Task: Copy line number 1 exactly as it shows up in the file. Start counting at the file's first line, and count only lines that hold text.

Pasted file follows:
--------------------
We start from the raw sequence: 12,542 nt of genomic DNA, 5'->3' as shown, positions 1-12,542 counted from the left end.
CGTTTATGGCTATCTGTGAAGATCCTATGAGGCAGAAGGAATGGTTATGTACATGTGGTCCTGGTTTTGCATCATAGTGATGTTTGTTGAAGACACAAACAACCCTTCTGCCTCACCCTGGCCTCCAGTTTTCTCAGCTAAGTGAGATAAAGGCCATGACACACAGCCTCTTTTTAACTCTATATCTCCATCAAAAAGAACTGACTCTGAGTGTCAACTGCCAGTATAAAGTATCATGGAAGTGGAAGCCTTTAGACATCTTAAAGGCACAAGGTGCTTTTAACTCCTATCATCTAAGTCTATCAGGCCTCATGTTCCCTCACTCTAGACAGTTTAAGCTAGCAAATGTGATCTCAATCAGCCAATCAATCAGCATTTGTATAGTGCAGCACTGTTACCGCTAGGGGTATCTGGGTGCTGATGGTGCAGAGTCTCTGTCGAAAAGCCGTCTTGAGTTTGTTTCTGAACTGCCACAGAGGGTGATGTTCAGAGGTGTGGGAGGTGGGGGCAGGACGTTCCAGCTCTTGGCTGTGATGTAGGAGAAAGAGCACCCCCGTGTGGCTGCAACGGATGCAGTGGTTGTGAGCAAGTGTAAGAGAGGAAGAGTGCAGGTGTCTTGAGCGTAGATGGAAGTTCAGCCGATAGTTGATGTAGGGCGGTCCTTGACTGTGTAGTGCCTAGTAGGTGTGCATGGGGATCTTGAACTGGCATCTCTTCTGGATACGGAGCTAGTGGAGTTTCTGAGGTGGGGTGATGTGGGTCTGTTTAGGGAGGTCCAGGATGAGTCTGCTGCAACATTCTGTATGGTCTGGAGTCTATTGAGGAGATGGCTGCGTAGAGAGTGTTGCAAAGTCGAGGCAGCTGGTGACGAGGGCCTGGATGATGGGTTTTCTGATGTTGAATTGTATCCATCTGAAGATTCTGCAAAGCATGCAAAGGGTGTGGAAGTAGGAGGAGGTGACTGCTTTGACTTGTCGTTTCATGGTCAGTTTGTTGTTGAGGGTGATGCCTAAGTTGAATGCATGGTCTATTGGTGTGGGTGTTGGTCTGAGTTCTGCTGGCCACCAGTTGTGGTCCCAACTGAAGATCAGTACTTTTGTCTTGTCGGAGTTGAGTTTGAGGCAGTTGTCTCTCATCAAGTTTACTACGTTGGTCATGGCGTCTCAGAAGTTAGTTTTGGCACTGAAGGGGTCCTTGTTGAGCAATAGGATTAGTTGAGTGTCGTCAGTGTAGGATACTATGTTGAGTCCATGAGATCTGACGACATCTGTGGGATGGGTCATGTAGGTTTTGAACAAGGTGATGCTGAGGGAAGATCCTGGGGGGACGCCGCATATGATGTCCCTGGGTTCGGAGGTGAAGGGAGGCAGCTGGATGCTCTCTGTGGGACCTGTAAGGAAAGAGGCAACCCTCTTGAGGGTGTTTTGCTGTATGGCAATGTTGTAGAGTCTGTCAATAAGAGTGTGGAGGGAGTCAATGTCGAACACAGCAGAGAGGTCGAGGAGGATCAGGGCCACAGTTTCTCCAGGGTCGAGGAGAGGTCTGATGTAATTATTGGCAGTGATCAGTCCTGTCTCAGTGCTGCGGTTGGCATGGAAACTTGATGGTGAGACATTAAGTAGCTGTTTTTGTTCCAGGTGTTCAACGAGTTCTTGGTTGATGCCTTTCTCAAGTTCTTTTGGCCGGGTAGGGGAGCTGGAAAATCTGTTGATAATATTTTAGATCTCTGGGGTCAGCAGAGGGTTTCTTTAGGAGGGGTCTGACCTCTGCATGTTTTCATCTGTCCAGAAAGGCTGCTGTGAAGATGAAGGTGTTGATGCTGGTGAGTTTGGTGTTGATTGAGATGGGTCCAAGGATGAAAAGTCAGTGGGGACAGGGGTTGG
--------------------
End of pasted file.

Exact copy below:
We start from the raw sequence: 12,542 nt of genomic DNA, 5'->3' as shown, positions 1-12,542 counted from the left end.